A philosophical discussion about sports betting and gambling, based on my e-book Sports Betting Pure: The Educated Bet, which is now published here for free download.
The Dolphins score a touchdown and Homer celebrates (spilling his Duff beer in the process) while Lisa copies his cheering. Homer lets it slip that he bet $50 on the game, but Lisa doesn’t understand why. Homer: [Gambling is] a little thing daddies do… to make football more exciting. Lisa: What could be more exciting than the savage ballet that is pro football? Homer: You like ice cream, don’t you? Lisa: Uh huh. Homer: And don’t you like ice cream better when it’s covered with hot fudge? And mounds of whipped cream? (getting carried away) And chopped nuts? And, ooh, those crumbled-up cookie things they mash up? Mmm, crumbled-up cookie things. Lisa: So gambling makes a good thing even better?
The Simpsons, ‘Lisa the Greek’
Sports and Gambling: An Inevitable Match
The lures of both sports and gambling are apparent and ancient: throughout history, sports has served multiple functions considered essential to society; while gambling has had rising and falling prominence in societies of every place and age*. Given the excitement and the stakes common to both, it’s inevitable that the combination of sports and gambling would appear to many as a perfect match (as Homer explains simplistically), particularly during an age in which both are prominent.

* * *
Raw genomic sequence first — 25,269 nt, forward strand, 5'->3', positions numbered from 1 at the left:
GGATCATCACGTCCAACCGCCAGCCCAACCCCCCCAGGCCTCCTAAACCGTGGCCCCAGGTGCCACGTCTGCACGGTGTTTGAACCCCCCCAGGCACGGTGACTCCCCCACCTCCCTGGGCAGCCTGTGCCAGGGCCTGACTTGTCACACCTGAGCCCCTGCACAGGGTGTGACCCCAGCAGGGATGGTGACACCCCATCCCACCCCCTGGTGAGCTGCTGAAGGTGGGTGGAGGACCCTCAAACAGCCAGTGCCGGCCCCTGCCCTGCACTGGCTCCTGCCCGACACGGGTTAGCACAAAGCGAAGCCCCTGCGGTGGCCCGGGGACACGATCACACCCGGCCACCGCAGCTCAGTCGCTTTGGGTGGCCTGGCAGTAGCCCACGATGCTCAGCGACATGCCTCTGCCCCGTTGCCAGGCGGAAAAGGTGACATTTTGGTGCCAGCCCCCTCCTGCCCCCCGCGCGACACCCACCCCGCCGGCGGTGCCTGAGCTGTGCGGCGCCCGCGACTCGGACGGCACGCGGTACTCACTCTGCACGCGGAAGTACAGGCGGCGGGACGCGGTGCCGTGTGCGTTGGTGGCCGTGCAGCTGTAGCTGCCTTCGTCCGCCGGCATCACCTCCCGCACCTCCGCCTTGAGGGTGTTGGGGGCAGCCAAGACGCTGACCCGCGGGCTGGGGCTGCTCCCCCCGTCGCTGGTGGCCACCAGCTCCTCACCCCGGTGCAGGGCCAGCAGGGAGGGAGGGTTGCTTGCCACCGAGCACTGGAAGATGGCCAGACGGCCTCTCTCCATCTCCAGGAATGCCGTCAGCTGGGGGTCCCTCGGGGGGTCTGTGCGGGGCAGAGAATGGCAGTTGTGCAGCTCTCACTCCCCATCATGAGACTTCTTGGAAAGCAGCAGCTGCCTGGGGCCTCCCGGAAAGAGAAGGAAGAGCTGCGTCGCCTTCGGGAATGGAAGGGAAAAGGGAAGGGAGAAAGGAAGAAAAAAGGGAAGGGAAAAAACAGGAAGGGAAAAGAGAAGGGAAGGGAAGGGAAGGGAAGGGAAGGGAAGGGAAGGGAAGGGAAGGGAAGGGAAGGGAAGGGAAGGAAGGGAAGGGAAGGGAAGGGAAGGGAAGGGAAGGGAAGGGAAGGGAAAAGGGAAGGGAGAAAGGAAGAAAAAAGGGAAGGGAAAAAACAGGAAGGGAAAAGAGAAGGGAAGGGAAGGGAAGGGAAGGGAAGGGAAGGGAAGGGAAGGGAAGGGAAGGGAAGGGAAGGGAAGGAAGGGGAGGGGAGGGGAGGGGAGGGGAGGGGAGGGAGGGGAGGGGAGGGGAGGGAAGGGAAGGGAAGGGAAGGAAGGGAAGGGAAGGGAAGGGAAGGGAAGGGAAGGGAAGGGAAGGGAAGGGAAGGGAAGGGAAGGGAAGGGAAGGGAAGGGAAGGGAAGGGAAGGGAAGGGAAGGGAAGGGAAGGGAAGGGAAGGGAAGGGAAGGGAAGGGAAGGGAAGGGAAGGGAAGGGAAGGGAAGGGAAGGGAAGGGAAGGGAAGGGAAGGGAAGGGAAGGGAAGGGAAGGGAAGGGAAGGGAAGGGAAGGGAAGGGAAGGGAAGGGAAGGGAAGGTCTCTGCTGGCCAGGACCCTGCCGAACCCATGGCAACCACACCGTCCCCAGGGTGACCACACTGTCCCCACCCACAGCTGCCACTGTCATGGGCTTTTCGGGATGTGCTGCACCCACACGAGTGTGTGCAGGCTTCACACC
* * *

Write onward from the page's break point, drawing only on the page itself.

An uncut, feature-length discussion about the movie medium; packed with bonus content––and LOTS of movies.
Part 1 Embedded-Archetype Recycling
More so than any other medium, the motion picture – also known as film, cinema, and most commonly, movies – has the capacity to convey ideas and themes whilst bypassing the viewer’s awareness of having done so; meaning that even the reception of the content generally remains unperceived, i.e. let alone its affect and techniques thereof. This principle can be observed by the substratum of archetypal themes from which movie* narratives are constructed upon; by the industrial recycling of these archetypes, evident in movies that are differentiated by time and genre; and by the common obliviousness to embedded elements and the pervasiveness of this practice.
*Although most of this article concerns movies, the discussion generally applies to television fiction too, particularly since it has become more cinematic in recent years. Movie narratives, however, are the primary form of embedded-archetype recycling.
I have termed the principle behind this practice ‘embedded-archetype recycling’, where “archetype” refers to a type of character or theme that is ancient, or at least pre-modern (hence being adapted into modern form); where “embedded” refers to the concealment of the archetypes within the overt narrative; and where “recycling” refers to the institutional practice of reapplying these archetypes to the narratives of “new” movies (hence, archetypes pervade the medium irrespective of era divergences and genre differences between movies).